media -- in this case, within an electronic enviroment.
should I structure my hypertext and what should it contain?
The organization of
the page is up to you, though probably will follow the outline provided
by your visual
map (or improve upon it) -- however, all hypertexts should contain
- a homepage
- a clear navigational
- a series of links
to topic and subtopic pages
- a works cited
page (in correct MLA format)
Other elements you may
want to include to enhance your hypertext include:
- contact link
- external links
- graphics (see
Use guidelines page for more on this subject)
In general, your research
hypertext should follow the principles for effective design and persuasive
e-rhetoric that we have been discussing this quarter and should be
composed of a variety of interconnected links stemming from a central
homepage and at least 3-4 central "paths." Remember as you
link your texts that your links shouldn't be random: you need to ensure
that your reader can follow your argument and intellectual connections
behind your links.
the process for completing this project?
As the due
dates at the top of the page suggest, we are going to approach
this research hypertext as we would any research project: through
a series of steps. You've already begun these steps through drafting
proposal and creating a preliminary
bibliography. In the weeks to come, you will create a working
map for your project; you will be writing nodes or pages incrementally
over a two week period; you will participate in in-class and on-line
peer review (through Forum); you will be meeting with me in conference
and have the option of attending extra tech-oriented office hours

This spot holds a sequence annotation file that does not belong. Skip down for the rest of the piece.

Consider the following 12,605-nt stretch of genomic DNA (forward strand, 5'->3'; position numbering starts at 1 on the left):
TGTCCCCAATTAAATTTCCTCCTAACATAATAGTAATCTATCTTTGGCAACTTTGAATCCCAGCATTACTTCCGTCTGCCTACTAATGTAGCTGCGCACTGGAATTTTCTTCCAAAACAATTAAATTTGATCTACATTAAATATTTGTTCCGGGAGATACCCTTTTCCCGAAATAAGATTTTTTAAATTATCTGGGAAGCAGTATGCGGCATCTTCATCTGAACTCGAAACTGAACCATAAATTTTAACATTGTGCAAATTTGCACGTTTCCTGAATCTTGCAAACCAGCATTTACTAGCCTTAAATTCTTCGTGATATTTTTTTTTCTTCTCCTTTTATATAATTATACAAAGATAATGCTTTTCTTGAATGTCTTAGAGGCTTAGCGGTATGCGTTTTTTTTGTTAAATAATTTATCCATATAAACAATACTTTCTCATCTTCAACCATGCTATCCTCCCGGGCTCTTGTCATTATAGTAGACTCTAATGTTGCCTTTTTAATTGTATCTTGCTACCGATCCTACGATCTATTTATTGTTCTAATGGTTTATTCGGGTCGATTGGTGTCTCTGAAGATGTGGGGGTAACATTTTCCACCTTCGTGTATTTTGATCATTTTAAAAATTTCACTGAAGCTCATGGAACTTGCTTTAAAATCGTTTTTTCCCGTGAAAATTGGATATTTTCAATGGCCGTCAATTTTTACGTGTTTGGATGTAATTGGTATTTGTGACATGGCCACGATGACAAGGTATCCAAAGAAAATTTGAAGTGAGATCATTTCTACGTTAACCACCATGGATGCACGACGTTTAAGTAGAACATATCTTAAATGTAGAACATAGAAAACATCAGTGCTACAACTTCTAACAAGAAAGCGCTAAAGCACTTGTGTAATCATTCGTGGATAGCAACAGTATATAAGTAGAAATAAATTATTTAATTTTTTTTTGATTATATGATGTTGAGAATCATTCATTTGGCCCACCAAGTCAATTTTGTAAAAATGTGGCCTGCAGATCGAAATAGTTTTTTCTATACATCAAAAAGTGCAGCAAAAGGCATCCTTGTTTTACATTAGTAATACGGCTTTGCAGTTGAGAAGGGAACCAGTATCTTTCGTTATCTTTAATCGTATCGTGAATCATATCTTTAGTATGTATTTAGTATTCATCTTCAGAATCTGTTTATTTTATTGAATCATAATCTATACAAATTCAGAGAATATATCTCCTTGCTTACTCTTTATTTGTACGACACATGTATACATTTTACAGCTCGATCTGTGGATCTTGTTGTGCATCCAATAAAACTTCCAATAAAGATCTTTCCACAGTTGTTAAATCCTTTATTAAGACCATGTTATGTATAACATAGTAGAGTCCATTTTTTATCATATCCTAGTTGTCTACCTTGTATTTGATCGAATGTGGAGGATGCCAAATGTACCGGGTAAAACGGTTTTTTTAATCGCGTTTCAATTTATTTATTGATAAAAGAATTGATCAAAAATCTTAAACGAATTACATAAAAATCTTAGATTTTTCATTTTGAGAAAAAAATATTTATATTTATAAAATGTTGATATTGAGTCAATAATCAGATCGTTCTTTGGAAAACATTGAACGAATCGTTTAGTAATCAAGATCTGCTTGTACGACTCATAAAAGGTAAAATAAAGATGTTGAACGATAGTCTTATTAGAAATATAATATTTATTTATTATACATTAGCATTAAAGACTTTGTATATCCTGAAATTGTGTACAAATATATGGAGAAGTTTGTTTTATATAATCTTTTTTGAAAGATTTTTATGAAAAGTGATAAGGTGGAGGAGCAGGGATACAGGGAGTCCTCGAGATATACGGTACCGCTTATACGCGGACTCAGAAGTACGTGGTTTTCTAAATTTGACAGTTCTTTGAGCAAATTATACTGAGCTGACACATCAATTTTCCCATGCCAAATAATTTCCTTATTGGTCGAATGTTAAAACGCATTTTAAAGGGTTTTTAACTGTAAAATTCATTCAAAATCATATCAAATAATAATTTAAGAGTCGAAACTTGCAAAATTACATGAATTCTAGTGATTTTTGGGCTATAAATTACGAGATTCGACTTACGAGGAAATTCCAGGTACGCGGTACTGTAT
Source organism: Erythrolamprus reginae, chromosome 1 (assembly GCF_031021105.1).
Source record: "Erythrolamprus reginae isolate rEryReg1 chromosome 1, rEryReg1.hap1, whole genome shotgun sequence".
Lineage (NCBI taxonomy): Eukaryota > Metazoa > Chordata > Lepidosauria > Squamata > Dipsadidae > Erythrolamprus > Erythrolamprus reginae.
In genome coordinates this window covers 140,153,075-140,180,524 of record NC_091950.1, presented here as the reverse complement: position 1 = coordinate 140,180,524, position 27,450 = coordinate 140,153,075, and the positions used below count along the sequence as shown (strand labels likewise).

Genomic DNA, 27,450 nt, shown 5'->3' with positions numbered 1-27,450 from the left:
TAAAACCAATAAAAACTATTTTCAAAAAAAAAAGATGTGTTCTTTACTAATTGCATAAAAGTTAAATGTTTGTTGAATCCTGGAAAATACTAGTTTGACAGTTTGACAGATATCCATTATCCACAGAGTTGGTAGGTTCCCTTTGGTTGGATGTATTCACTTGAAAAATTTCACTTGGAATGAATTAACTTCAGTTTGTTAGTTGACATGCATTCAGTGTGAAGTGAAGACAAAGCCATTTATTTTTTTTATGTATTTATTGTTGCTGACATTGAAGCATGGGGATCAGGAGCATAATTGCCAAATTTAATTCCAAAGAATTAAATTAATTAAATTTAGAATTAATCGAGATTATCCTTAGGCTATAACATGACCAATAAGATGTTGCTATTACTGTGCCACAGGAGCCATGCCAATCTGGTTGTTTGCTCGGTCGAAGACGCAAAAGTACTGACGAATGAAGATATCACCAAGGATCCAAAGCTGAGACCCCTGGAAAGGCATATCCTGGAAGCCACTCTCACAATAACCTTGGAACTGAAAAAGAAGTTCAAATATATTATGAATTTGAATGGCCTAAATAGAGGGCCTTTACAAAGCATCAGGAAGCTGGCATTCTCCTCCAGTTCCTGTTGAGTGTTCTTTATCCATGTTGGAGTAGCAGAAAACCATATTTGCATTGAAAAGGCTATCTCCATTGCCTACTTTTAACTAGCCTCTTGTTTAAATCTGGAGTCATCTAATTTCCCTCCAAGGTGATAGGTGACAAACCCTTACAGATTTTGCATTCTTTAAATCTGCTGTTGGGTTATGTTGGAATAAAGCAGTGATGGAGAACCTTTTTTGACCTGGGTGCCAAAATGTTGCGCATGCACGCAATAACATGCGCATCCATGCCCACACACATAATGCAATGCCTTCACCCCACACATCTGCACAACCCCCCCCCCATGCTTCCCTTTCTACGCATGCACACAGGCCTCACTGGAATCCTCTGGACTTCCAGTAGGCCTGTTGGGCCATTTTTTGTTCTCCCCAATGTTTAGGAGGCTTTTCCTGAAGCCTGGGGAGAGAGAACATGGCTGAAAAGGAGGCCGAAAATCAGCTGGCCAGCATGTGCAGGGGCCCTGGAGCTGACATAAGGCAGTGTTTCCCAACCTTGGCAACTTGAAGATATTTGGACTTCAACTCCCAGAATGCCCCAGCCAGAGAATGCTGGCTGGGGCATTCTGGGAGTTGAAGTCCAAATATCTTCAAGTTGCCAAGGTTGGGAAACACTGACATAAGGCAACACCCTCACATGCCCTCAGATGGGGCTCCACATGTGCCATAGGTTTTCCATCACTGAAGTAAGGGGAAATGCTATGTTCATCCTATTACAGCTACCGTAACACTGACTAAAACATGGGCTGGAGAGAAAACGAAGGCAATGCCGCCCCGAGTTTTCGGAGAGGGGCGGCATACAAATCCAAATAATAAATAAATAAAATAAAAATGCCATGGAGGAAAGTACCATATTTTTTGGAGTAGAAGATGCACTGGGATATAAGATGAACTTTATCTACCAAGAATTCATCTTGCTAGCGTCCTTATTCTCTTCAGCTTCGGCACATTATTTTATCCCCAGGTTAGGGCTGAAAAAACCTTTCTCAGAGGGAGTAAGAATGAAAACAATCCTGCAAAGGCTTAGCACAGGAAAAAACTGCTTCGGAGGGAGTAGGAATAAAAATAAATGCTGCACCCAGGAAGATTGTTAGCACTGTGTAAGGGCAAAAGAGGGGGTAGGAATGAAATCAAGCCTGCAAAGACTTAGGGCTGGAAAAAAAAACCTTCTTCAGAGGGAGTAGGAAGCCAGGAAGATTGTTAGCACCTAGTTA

in Wallenberg; you will be revising your hypertext into a polished
finished product; and you will be submitting a final site
map and reflection letter once you have
completed the hypertext.
You may create your pages
in any program that you like -- from Microsoft Word (saving as .html)
to Frontpage, Netscape Composer, or Dreamweaver. You can even code
it yourself if you like. However -- keep in mind that formating will
change if you write drafts in a word processing program and then cut
and paste to a Web Authoring program. Therefore, I strongly recommend
that you draft using the software you intend to use for authoring
your hypertext itself.
I possibly get a good grade on this assignment if I have no prior web-authoring
All of you have had some
practice working with hypertext based on the Proposal
Translation assignment, and in the
Media Reflection, you have already anticipated some of your challenges
approaching a longer project in hypertext. These assignments should
have provided you with a foundation for approaching this one.
In addition, remember
that -- as I mentioned earlier in the quarter -- I am most interested
in the quality of your research and writing and the design of your
website as it reflects an understanding of the principles of electronic
rhetoric. Whether or not you act on these principles through a